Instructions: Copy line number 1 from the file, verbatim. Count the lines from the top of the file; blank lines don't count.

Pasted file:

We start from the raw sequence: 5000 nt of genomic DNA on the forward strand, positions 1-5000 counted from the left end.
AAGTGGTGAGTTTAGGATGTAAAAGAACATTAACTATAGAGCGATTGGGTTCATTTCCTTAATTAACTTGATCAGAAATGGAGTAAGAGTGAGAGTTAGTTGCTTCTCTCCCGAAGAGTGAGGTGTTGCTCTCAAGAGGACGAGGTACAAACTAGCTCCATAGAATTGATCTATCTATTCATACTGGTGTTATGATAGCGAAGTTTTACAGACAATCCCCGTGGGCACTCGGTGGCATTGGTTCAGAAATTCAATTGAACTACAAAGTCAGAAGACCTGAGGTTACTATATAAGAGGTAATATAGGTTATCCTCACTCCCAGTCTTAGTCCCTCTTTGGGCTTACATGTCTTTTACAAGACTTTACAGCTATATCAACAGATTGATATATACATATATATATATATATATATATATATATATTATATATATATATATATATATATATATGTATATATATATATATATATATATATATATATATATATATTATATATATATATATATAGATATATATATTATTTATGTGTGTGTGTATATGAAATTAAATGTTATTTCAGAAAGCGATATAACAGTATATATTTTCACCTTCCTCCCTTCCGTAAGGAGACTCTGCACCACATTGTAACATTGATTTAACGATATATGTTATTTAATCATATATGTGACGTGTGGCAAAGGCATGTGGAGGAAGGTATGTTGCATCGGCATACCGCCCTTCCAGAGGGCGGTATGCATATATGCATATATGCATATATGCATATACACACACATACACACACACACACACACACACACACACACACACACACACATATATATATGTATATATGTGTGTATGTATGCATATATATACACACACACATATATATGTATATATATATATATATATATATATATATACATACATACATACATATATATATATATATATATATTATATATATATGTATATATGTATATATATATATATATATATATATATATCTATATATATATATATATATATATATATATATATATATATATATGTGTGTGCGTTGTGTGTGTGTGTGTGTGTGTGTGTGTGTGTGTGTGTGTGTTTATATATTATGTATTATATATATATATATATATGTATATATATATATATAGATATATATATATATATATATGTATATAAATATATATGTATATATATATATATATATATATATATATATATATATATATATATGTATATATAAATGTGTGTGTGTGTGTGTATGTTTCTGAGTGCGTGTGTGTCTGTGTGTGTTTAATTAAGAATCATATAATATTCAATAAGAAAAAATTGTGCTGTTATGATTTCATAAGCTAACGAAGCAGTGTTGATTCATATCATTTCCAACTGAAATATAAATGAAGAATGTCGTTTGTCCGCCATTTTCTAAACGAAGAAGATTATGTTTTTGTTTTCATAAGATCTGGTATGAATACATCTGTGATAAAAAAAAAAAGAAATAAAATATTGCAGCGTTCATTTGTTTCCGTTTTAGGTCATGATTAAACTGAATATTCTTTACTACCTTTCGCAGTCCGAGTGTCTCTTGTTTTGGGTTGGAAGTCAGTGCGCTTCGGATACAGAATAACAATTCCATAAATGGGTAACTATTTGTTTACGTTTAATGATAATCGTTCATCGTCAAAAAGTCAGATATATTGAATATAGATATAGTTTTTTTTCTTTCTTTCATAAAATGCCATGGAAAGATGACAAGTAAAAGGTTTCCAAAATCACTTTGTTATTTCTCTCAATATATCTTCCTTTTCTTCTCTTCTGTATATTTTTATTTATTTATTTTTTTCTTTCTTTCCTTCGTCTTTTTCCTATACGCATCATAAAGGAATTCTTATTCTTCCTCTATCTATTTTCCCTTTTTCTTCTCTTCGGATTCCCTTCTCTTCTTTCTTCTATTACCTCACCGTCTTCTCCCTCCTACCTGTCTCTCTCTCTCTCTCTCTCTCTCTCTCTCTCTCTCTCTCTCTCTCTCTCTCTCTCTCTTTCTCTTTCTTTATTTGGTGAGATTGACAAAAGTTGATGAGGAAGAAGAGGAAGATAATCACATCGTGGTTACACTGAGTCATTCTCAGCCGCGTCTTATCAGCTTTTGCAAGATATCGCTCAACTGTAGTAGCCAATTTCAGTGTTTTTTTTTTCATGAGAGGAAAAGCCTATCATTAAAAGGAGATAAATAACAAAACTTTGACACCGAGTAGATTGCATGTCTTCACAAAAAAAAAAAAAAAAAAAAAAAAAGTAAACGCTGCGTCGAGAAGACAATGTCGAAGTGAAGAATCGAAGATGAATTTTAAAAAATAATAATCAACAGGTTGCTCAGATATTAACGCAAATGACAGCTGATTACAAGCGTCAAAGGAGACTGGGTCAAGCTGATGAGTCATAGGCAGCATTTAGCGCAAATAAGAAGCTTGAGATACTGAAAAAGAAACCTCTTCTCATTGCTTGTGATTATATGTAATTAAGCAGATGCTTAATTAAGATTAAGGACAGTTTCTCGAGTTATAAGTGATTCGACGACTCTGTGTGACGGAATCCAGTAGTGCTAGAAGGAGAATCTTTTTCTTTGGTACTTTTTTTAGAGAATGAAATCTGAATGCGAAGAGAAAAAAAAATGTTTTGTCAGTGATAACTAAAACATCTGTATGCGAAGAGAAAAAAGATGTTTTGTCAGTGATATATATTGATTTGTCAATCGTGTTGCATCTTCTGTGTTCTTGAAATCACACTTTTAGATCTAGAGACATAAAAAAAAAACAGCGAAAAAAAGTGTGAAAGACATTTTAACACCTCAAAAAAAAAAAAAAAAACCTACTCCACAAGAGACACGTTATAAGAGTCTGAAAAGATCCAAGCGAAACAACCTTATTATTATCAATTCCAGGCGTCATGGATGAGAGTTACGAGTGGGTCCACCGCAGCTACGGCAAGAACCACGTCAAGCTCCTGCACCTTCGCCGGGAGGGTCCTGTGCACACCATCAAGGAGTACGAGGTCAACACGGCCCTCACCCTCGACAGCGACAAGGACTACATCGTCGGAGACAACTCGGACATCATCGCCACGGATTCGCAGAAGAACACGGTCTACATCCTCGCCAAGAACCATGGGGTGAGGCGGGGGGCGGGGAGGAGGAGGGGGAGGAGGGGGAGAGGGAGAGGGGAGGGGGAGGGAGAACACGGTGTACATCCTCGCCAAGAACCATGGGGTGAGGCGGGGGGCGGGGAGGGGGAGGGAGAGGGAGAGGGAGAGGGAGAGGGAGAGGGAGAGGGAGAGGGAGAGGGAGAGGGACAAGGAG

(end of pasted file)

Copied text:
We start from the raw sequence: 5000 nt of genomic DNA on the forward strand, positions 1-5000 counted from the left end.